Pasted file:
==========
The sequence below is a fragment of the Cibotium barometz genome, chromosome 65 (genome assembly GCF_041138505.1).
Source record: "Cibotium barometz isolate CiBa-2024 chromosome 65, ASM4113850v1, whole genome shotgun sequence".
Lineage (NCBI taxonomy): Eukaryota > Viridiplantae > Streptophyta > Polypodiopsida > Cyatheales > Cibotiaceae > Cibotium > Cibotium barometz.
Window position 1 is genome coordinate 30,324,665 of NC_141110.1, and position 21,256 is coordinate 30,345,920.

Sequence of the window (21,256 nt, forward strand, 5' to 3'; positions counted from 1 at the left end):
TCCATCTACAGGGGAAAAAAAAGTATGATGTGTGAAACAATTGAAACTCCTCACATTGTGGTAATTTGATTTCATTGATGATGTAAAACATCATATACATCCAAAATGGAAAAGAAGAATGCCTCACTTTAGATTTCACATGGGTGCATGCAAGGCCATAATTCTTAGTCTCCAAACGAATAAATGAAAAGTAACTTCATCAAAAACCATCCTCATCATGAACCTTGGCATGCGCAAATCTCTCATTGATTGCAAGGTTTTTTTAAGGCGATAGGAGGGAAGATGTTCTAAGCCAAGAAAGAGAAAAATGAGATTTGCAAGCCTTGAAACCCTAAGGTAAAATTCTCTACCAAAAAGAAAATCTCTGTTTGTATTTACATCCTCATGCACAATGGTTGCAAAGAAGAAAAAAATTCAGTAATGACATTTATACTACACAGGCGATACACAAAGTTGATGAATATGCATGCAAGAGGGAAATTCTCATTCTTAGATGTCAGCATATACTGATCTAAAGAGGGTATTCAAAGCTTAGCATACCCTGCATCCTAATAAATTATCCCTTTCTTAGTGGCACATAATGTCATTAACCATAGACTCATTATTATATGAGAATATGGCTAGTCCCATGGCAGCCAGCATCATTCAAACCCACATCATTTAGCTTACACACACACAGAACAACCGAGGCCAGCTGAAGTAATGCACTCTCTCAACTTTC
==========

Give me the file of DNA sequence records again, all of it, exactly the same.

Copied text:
The sequence below is a fragment of the Cibotium barometz genome, chromosome 65 (genome assembly GCF_041138505.1).
Source record: "Cibotium barometz isolate CiBa-2024 chromosome 65, ASM4113850v1, whole genome shotgun sequence".
Lineage (NCBI taxonomy): Eukaryota > Viridiplantae > Streptophyta > Polypodiopsida > Cyatheales > Cibotiaceae > Cibotium > Cibotium barometz.
Window position 1 is genome coordinate 30,324,665 of NC_141110.1, and position 21,256 is coordinate 30,345,920.

Sequence of the window (21,256 nt, forward strand, 5' to 3'; positions counted from 1 at the left end):
TCCATCTACAGGGGAAAAAAAAGTATGATGTGTGAAACAATTGAAACTCCTCACATTGTGGTAATTTGATTTCATTGATGATGTAAAACATCATATACATCCAAAATGGAAAAGAAGAATGCCTCACTTTAGATTTCACATGGGTGCATGCAAGGCCATAATTCTTAGTCTCCAAACGAATAAATGAAAAGTAACTTCATCAAAAACCATCCTCATCATGAACCTTGGCATGCGCAAATCTCTCATTGATTGCAAGGTTTTTTTAAGGCGATAGGAGGGAAGATGTTCTAAGCCAAGAAAGAGAAAAATGAGATTTGCAAGCCTTGAAACCCTAAGGTAAAATTCTCTACCAAAAAGAAAATCTCTGTTTGTATTTACATCCTCATGCACAATGGTTGCAAAGAAGAAAAAAATTCAGTAATGACATTTATACTACACAGGCGATACACAAAGTTGATGAATATGCATGCAAGAGGGAAATTCTCATTCTTAGATGTCAGCATATACTGATCTAAAGAGGGTATTCAAAGCTTAGCATACCCTGCATCCTAATAAATTATCCCTTTCTTAGTGGCACATAATGTCATTAACCATAGACTCATTATTATATGAGAATATGGCTAGTCCCATGGCAGCCAGCATCATTCAAACCCACATCATTTAGCTTACACACACACAGAACAACCGAGGCCAGCTGAAGTAATGCACTCTCTCAACTTTC